The governments in Ontario and British Columbia introduced different strategies at different times with quite different results for long-term care, as this article demonstrates.

Ontario’s Long-Term Care COVID-19 Commission Report. (2021, May 20). Final report. http://www.ltccommission-commissionsld.ca

The Ontario Long-Term Care COVID-19 Commission released a final report fulfilling their mandate to examine the pandemic response for long-term care in Ontario. The report includes the state of long-term care before COVID-19, the deficiencies in Ontario’s pandemic preparedness, the COVID-19 crisis in long-term care and its devastating impacts, the actions and inactions that contributed to the devastation in long-term care during the COVID-19 pandemic, best practices and promising ideas that can be adopted and expanded to improve long-term care, and final recommendations for change. The report provides the foundation for a critically needed discussion and immediate action to effectively transform long-term care in Ontario and other provinces. The recommendations have merit for application across Canada.

Picard, A. (2021). Neglected no more: The urgent need to improve the lives of Canada's elders in the wake of a pandemic. Penguin Random House Canada.

In this book, journalist André Picard takes a hard look at how we came to embrace mass institutionalization and lays out what can and must be done to improve the state of care for older people. Picard shows that the entire care system for older people—fragmented, underfunded, and unsupported—is long overdue for a fundamental rethink. We need to find ways to ensure seniors can age gracefully in the community for longer, with supportive home care and respite for family caregivers, and ensure that long-term care homes are not warehouses of isolation and neglect.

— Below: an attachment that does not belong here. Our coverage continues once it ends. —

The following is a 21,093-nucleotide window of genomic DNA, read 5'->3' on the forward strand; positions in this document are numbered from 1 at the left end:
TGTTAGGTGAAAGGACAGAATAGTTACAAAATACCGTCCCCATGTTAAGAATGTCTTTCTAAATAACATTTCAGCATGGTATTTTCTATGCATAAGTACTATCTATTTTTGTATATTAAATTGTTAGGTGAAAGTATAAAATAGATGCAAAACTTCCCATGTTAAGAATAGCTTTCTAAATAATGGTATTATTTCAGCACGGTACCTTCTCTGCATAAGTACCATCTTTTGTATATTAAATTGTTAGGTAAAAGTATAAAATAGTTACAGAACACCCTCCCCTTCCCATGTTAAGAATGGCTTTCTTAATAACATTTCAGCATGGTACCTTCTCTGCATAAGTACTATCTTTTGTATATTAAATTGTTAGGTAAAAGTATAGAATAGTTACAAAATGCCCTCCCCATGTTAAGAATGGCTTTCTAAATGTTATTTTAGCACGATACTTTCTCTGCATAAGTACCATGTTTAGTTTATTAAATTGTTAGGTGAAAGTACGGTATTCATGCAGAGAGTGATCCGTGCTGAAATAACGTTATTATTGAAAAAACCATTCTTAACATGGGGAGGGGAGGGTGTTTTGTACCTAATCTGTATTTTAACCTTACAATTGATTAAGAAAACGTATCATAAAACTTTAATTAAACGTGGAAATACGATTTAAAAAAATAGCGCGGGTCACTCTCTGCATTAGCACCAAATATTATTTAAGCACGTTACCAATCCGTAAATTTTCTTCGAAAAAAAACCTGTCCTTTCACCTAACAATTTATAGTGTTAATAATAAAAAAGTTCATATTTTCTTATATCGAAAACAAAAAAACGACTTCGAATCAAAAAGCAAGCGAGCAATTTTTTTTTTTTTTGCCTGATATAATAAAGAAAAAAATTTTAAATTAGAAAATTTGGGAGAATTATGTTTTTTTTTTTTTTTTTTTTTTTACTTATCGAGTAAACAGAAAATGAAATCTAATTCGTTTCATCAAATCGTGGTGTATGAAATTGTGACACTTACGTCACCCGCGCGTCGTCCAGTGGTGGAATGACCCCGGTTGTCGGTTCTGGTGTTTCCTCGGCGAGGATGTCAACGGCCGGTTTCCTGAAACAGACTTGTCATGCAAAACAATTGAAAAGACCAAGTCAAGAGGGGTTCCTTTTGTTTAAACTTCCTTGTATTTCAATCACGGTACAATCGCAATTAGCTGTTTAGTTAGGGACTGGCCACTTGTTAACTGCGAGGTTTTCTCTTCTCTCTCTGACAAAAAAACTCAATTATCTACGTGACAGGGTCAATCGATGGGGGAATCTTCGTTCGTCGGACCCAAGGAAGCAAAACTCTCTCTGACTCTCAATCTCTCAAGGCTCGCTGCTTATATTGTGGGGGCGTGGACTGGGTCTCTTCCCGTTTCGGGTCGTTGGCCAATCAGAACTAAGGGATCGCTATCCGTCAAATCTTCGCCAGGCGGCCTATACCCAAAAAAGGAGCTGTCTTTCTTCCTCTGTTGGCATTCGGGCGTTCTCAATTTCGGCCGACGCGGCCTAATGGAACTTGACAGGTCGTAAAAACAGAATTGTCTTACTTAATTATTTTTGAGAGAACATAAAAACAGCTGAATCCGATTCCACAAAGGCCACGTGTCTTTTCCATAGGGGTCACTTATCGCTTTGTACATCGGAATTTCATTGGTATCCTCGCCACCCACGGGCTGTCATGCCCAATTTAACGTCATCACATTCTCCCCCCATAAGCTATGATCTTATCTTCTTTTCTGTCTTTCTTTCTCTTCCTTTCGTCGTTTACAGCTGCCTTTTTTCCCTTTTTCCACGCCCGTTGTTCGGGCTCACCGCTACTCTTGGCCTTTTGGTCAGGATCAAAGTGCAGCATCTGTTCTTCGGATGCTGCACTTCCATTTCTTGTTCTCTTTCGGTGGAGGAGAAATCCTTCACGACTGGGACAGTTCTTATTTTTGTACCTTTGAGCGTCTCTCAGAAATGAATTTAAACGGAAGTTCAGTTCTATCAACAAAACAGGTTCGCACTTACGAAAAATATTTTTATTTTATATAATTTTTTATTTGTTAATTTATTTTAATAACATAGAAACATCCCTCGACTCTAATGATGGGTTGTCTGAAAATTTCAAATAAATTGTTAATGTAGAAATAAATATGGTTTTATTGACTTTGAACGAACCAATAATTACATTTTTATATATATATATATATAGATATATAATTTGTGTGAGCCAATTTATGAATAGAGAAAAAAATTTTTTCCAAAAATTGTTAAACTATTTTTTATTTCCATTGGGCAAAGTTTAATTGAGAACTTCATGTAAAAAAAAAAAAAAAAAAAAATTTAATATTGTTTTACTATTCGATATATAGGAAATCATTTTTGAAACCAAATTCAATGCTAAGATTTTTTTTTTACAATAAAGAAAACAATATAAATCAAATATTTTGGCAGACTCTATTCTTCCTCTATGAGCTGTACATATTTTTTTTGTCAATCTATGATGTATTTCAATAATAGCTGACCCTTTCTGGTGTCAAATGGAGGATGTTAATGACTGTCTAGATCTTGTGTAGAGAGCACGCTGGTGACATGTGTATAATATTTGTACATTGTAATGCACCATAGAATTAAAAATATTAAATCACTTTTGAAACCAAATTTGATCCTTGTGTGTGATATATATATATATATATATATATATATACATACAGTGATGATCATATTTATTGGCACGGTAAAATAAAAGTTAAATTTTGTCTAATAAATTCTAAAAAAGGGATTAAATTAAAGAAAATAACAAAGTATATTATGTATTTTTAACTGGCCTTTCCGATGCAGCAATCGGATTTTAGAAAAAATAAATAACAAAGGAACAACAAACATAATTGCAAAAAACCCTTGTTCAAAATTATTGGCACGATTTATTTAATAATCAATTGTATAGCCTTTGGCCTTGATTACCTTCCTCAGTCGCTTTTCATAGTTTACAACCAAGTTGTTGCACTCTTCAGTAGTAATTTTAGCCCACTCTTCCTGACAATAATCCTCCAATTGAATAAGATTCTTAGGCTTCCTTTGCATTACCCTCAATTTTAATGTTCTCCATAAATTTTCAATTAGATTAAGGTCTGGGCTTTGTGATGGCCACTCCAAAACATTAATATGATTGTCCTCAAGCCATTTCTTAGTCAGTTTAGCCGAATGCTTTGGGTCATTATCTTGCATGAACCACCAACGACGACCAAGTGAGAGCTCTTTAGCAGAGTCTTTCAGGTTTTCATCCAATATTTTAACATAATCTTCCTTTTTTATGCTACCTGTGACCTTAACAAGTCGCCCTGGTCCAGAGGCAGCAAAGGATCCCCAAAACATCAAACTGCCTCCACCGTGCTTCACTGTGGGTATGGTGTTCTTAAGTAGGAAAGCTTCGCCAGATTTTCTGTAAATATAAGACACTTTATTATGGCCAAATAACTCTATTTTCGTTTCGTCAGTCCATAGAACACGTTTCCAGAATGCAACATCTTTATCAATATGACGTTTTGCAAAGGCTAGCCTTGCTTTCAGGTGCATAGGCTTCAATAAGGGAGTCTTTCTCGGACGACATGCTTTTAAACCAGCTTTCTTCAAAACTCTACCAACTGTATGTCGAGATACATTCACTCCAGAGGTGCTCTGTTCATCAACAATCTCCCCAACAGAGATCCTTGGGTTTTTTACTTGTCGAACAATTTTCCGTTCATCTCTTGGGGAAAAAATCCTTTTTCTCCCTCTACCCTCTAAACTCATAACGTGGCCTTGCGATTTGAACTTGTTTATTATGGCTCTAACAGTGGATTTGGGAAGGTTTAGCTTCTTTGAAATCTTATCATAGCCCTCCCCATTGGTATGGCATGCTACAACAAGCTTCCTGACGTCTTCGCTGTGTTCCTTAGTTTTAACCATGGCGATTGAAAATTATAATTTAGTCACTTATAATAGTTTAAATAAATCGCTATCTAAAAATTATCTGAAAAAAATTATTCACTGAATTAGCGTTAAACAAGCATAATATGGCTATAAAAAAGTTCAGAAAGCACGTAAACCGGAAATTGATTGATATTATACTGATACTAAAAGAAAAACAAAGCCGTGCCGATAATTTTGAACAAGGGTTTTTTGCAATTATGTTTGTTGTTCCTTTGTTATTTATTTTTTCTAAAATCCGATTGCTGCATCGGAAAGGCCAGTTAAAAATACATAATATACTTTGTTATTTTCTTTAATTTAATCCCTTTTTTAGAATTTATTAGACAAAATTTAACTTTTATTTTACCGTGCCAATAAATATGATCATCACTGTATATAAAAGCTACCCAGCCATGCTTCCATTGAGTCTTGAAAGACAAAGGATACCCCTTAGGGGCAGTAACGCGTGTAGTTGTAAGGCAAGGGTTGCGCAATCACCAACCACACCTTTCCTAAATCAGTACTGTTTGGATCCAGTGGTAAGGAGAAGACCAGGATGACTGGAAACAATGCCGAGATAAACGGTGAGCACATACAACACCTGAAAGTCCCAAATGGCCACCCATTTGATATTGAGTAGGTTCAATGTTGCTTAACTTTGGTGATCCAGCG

Welsh, M. (2021, May 1). A watershed moment: Amid the despair over the state of LTC in the province, there is hope things will get better. Toronto Star. https://www.thestar.com/news/gta/2021/05/01/a-watershed-moment-amid-the-despair-over-the-state-of-ltc-in-the-province-there-is-hope-things-will-get-better.html

In this article, staff reporter Moira Walsh writes about the hope contained in Ontario’s Long-Term Care COVID-19 Commission Report including the value of person-centred care as the way to transform a nursing home system ignored for decades by politicians, bureaucrats, and the public, and a philosophy of care that is anchored in respect, compassion, and kindness for the people who live and work in long-term care. Without a legislated and funded embrace of progressive models of care, as the Commission recommended, Ontario nursing home residents, including the future seniors, will live in facilities, not homes.

Relevant Websites and Organizations

Canadian Health Coalition


The Canadian Health Coalition (CHC) is a public advocacy organization dedicated to the preservation and improvement of public health care in Canada. The site has multiple resources on long-term care and complimentary services

Re-imagining Long-Term Residential Living


This website contains information on Re-imagining Long-term Residential Care: An international study of promising practices and related projects, publications, events, and newsletters.